Dr. Jeffrey Danziger, the defense's expert psychiatrist who also evaluated Jordan, testified that Jordan experienced multiple head injuries as a youth which required him to be hospitalized, was diagnosed with attention deficit hyperactivity disorder as a juvenile and bipolar disorder as an adult, and attempted suicide twice in his lifetime. Jordan also admitted to the use of several illegal drugs, including, but not limited to, powder cocaine, crack cocaine, and ecstasy. Dr. Danziger described Jordan as being cooperative and pleasant during the evaluation. Dr. Danziger further testified that Jordan did not appear to be intellectually impaired; he did not show any extreme or atypical psychotic symptoms; and he demonstrated average intelligence. On cross-examination, the State asked Dr. Danziger if Jordan had the ability to conform his conduct to the laws of society, and Dr. Danziger answered that he did not see anything to indicate that Jordan lacked self-control, or could not control himself or behave appropriately.
Defense counsel did not offer additional expert witnesses to refute Dr. Mings' testimony. Also, the lay witnesses testified only about Jordan's demeanor a few days after the crime was committed. Therefore, based on the record, the expert witnesses' testimonies are consistent at least to the extent that neither expert's evaluation of Jordan demonstrated that his capacity to appreciate the criminality of his conduct or to conform his conduct to the requirements of law was substantially impaired at the time he beat, robbed, and tied up Cope. See Cook v. State, 542 So.2d 964, 971 (Fla.1989) (affirming the trial court's rejection of a mitigating factor because the record contained positive evidence that the defendant's mental capacity was not severely diminished on the night of the killings). Accordingly, we find that the trial court did not abuse its discretion and deny relief with respect to this claim.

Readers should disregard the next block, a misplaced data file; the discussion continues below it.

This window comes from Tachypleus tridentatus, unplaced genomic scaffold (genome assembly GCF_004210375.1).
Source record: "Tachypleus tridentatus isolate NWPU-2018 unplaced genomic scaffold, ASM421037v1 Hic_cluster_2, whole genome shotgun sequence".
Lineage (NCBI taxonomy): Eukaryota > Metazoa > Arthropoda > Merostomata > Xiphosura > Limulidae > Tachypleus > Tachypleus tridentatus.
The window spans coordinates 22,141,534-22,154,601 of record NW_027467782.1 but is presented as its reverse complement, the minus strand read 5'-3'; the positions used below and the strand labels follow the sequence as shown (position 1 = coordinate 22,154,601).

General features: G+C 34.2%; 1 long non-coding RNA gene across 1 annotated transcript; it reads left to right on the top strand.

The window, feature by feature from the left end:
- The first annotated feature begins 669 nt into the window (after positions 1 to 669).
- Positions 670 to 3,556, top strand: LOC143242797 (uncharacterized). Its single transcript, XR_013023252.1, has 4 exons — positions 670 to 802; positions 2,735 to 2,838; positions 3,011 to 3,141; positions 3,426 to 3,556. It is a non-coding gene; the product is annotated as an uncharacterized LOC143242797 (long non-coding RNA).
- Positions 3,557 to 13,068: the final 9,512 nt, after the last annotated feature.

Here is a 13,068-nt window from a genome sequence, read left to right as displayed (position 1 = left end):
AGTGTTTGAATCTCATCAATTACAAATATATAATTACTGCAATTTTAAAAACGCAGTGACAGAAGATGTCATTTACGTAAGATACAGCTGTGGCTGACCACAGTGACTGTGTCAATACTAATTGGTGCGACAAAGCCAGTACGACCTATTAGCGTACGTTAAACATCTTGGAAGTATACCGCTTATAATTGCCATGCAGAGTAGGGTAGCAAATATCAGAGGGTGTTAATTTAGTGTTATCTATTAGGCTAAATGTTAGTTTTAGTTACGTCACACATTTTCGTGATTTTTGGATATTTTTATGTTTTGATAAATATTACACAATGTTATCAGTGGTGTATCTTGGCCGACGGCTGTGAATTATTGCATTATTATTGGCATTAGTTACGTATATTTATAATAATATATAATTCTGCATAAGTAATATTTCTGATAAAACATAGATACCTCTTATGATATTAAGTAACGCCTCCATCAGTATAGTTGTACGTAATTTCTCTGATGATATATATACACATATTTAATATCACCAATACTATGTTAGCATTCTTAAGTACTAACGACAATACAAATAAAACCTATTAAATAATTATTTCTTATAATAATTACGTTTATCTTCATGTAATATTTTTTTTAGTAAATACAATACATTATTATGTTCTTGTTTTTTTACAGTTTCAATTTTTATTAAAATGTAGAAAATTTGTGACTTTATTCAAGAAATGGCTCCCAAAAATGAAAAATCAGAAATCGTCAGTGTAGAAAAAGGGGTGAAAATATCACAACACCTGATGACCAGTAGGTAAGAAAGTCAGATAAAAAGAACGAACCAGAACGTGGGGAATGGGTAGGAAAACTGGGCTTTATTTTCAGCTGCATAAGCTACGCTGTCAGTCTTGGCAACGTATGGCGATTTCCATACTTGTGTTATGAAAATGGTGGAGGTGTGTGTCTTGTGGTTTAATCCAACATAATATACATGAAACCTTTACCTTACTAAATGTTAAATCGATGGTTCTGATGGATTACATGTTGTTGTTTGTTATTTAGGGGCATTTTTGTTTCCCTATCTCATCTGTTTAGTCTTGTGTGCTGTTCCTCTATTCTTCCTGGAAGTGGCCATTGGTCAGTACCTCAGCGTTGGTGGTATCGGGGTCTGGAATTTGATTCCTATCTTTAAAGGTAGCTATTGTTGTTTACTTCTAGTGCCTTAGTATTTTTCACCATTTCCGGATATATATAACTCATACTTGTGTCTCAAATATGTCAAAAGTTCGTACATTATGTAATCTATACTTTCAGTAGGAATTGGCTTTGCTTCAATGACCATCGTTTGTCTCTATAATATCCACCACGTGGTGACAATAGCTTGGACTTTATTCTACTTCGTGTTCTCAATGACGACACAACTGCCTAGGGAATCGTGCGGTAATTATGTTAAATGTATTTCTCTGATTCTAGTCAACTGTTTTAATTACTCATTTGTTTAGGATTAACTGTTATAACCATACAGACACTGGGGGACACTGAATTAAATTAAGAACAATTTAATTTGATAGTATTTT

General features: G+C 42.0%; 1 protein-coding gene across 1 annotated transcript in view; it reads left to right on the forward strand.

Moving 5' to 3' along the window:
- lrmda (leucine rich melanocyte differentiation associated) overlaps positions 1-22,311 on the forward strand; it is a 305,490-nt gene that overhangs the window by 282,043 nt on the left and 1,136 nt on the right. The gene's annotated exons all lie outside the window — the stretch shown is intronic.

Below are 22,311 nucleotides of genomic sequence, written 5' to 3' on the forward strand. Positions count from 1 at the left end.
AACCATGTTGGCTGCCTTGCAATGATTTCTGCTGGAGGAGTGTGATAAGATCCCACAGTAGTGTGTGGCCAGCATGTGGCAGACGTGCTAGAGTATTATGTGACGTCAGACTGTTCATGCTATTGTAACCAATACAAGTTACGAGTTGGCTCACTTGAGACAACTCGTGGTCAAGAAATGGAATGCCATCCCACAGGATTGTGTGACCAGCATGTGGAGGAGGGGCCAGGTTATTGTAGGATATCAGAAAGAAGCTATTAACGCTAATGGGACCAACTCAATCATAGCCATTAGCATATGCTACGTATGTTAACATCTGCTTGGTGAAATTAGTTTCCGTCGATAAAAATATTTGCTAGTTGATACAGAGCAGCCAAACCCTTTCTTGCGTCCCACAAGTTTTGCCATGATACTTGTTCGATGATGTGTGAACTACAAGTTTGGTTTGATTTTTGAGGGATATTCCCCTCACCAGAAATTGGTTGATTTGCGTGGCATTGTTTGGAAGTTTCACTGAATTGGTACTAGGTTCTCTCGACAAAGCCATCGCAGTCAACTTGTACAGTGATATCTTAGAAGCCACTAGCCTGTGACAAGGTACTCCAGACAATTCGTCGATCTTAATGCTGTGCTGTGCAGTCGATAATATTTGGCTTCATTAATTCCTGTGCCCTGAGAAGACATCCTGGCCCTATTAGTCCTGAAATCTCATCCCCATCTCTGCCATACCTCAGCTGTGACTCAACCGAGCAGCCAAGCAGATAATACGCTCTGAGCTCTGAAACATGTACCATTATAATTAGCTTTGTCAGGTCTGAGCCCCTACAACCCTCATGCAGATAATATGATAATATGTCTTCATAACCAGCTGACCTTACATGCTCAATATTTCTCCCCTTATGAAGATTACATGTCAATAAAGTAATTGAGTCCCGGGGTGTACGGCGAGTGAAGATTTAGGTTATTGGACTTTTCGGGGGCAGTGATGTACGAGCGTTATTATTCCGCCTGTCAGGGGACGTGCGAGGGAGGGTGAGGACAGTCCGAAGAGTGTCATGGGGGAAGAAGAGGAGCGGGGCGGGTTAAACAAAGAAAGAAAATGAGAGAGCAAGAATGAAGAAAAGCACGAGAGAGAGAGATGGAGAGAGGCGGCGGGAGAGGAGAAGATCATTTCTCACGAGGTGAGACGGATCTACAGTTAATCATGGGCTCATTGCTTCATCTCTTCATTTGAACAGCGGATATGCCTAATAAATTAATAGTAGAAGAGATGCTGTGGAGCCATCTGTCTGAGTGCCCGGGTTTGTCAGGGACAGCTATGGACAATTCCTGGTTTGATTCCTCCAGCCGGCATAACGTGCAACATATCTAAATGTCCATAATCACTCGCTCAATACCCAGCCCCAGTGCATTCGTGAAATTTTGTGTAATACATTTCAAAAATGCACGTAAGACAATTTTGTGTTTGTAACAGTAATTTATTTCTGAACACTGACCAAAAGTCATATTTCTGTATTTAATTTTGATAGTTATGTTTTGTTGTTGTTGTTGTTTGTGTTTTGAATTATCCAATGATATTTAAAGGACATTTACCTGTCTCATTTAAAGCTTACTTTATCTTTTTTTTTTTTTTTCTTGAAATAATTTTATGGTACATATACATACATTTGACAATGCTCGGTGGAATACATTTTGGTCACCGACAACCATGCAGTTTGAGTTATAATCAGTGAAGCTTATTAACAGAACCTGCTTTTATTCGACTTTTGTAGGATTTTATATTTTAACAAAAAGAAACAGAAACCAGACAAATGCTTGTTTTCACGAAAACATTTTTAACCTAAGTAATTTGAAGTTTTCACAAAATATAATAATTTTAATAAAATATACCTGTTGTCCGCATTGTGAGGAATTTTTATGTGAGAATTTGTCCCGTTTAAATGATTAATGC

We conduct a comprehensive review of each death sentence to determine if the murder falls within the category of both the most aggravated and the least mitigated murders in order to ensure uniformity in the application of the death sentence. See Anderson v. State, 841 So.2d 390, 407–08 (Fla.2003). We review the totality of the circumstances and compare the case to other capital cases. Williams v. State, 37 So.3d 187, 205 (Fla.2010) (citing Offord v. State, 959 So.2d 187, 191 (Fla.2007)). This analysis does not involve a quantitative comparison between the number of aggravating and mitigating factors, but rather requires a qualitative review of the underlying basis for each aggravating factor and mitigating factor. Id. Additionally, the prior violent felony and HAC aggravators are qualitatively among the weightiest aggravating circumstances. See Kocaker v. State, 119 So.3d 1214, 1232 (Fla.), cert. denied, ––– U.S. ––––, 133 S.Ct. 2743, 186 L.Ed.2d 200 (2013); Hodges v. State, 55 So.3d 515, 542 (Fla.2010).
In the instant case, the trial court found that three aggravating circumstances were proven beyond a reasonable doubt: (1) prior violent felony conviction—little weight; (2) the capital felony was committed while the defendant was engaged in the commission of a robbery, and the capital felony was committed for pecuniary gain were merged together as one aggravator in order to avoid improper doubling—great weight; and (3) HAC—great weight. The trial court concluded that only one statutory mitigating factor applied—the capital felony was committed while the defendant was under the influence of extreme mental or emotional disturbance-which was accorded moderate weight. The trial court also found thirty-seven nonstatutory mitigators and gave one moderate weight, ten some weight, two minimal weight, and the rest little weight. Additionally, the trial court concluded that the nonstatutory mitigator that the crime was committed in a unsophisticated manner was not established and therefore not given any weight.